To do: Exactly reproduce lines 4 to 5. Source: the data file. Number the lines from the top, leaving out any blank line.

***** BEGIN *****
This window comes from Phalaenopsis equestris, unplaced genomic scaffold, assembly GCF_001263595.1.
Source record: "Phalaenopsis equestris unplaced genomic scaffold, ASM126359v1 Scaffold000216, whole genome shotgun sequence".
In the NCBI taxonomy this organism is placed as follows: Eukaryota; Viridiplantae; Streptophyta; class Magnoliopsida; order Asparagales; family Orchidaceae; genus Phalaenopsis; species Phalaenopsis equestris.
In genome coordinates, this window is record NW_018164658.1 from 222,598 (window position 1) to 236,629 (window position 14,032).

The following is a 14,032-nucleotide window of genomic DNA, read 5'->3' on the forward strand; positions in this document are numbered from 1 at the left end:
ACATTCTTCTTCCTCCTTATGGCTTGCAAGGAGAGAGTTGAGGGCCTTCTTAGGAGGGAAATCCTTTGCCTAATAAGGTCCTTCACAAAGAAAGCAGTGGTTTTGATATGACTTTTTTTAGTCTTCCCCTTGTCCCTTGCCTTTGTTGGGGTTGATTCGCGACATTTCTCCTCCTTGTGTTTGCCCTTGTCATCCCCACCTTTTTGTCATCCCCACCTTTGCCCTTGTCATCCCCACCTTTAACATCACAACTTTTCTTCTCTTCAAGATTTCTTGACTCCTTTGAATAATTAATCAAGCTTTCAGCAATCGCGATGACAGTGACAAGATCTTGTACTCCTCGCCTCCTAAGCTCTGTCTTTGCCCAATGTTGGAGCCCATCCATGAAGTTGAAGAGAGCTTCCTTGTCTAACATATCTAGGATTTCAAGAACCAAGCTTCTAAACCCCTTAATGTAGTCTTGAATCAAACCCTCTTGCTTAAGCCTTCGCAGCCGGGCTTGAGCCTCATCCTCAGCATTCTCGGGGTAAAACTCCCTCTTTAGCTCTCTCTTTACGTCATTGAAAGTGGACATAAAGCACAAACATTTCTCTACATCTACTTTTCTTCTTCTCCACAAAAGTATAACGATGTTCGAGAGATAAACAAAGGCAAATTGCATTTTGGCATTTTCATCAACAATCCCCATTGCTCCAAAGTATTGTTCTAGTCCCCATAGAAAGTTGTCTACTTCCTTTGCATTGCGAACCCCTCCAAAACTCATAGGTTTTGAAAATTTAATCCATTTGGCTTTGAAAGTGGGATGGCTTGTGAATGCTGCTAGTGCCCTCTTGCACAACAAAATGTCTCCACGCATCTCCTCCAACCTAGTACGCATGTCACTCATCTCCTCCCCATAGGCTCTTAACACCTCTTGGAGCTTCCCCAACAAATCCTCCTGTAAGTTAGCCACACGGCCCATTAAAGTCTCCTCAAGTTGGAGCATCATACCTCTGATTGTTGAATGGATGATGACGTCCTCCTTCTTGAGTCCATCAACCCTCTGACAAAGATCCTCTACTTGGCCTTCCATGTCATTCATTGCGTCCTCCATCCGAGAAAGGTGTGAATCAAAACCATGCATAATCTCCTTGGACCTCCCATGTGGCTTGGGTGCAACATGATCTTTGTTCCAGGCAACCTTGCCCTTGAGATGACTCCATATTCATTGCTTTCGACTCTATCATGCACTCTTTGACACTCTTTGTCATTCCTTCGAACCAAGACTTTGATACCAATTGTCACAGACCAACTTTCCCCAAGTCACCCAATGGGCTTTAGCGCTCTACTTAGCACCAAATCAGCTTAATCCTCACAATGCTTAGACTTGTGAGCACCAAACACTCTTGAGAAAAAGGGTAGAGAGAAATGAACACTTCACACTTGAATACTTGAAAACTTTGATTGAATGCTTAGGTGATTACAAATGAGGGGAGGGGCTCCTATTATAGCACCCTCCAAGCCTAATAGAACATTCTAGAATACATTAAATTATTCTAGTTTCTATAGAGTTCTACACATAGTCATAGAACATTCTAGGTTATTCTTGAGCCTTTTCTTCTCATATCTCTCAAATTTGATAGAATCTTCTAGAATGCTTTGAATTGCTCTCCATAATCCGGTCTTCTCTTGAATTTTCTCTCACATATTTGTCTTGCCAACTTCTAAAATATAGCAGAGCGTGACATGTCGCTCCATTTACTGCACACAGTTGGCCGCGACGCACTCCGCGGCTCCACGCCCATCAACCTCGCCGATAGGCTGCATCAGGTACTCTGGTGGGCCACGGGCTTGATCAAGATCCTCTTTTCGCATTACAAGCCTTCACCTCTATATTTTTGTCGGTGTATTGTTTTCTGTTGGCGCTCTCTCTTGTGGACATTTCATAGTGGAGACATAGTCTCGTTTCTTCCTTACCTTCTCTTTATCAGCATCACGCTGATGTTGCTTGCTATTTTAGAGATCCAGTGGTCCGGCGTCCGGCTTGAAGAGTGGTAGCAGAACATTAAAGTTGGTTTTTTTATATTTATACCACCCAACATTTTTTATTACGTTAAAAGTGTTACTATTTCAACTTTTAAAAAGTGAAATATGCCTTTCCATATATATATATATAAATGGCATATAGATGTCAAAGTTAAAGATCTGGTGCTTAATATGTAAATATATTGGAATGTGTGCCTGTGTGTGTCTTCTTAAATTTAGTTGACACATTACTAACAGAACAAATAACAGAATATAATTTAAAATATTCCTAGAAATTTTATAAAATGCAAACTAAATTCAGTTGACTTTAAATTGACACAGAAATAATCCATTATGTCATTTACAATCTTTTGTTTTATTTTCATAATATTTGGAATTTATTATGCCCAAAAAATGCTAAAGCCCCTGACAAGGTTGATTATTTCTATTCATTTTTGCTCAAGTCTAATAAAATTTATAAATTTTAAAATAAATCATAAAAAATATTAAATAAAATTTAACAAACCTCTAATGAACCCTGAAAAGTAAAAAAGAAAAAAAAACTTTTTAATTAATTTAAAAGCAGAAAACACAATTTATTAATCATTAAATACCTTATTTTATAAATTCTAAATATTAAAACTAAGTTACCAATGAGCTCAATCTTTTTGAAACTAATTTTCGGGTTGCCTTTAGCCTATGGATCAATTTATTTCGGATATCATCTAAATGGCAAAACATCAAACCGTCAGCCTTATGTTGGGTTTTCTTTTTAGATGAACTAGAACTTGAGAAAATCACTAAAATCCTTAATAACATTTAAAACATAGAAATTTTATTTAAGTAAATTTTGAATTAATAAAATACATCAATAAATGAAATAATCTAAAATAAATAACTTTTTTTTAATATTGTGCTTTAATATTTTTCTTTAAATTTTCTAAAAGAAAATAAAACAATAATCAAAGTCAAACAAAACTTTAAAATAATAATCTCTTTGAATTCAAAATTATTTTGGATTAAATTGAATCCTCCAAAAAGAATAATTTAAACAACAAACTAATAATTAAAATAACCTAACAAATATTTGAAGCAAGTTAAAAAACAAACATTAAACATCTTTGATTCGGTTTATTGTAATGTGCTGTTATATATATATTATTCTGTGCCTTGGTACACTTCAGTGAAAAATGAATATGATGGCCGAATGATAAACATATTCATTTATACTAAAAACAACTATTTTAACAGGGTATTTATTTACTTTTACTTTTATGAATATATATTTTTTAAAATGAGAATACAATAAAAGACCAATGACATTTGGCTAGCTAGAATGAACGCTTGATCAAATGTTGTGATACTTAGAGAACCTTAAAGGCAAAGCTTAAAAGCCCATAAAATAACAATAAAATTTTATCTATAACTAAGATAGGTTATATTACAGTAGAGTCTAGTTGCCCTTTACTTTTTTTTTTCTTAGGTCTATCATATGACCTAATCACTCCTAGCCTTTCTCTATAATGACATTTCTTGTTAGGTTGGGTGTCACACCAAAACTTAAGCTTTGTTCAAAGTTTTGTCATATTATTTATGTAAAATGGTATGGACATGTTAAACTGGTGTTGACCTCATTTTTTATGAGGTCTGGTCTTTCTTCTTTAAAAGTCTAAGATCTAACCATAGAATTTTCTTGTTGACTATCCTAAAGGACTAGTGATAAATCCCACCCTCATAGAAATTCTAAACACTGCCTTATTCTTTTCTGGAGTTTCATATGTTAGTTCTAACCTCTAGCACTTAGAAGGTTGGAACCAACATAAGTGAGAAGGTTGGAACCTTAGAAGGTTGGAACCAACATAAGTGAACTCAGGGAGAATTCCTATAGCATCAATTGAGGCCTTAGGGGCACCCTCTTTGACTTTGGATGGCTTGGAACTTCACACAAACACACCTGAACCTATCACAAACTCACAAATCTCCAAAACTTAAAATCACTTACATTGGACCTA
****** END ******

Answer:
In genome coordinates, this window is record NW_018164658.1 from 222,598 (window position 1) to 236,629 (window position 14,032).

The following is a 14,032-nucleotide window of genomic DNA, read 5'->3' on the forward strand; positions in this document are numbered from 1 at the left end: